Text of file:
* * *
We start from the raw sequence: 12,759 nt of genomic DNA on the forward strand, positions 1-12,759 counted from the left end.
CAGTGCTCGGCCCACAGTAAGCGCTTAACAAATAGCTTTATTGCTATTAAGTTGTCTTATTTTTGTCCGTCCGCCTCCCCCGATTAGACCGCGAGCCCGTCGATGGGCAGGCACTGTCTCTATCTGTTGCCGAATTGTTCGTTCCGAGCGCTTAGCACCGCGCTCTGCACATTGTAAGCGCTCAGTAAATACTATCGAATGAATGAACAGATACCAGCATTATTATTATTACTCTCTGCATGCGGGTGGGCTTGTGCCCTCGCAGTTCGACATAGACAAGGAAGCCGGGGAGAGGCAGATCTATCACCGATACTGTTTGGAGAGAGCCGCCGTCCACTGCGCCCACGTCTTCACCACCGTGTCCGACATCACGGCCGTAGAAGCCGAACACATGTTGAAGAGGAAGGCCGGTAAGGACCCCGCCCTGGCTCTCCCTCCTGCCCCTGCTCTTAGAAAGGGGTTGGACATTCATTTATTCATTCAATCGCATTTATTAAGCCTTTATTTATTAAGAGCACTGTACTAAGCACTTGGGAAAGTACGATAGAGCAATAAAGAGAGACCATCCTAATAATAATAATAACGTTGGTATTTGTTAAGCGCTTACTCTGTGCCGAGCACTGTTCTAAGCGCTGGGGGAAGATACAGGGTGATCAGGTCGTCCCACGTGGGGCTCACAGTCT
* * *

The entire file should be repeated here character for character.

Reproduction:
We start from the raw sequence: 12,759 nt of genomic DNA on the forward strand, positions 1-12,759 counted from the left end.
CAGTGCTCGGCCCACAGTAAGCGCTTAACAAATAGCTTTATTGCTATTAAGTTGTCTTATTTTTGTCCGTCCGCCTCCCCCGATTAGACCGCGAGCCCGTCGATGGGCAGGCACTGTCTCTATCTGTTGCCGAATTGTTCGTTCCGAGCGCTTAGCACCGCGCTCTGCACATTGTAAGCGCTCAGTAAATACTATCGAATGAATGAACAGATACCAGCATTATTATTATTACTCTCTGCATGCGGGTGGGCTTGTGCCCTCGCAGTTCGACATAGACAAGGAAGCCGGGGAGAGGCAGATCTATCACCGATACTGTTTGGAGAGAGCCGCCGTCCACTGCGCCCACGTCTTCACCACCGTGTCCGACATCACGGCCGTAGAAGCCGAACACATGTTGAAGAGGAAGGCCGGTAAGGACCCCGCCCTGGCTCTCCCTCCTGCCCCTGCTCTTAGAAAGGGGTTGGACATTCATTTATTCATTCAATCGCATTTATTAAGCCTTTATTTATTAAGAGCACTGTACTAAGCACTTGGGAAAGTACGATAGAGCAATAAAGAGAGACCATCCTAATAATAATAATAACGTTGGTATTTGTTAAGCGCTTACTCTGTGCCGAGCACTGTTCTAAGCGCTGGGGGAAGATACAGGGTGATCAGGTCGTCCCACGTGGGGCTCACAGTCT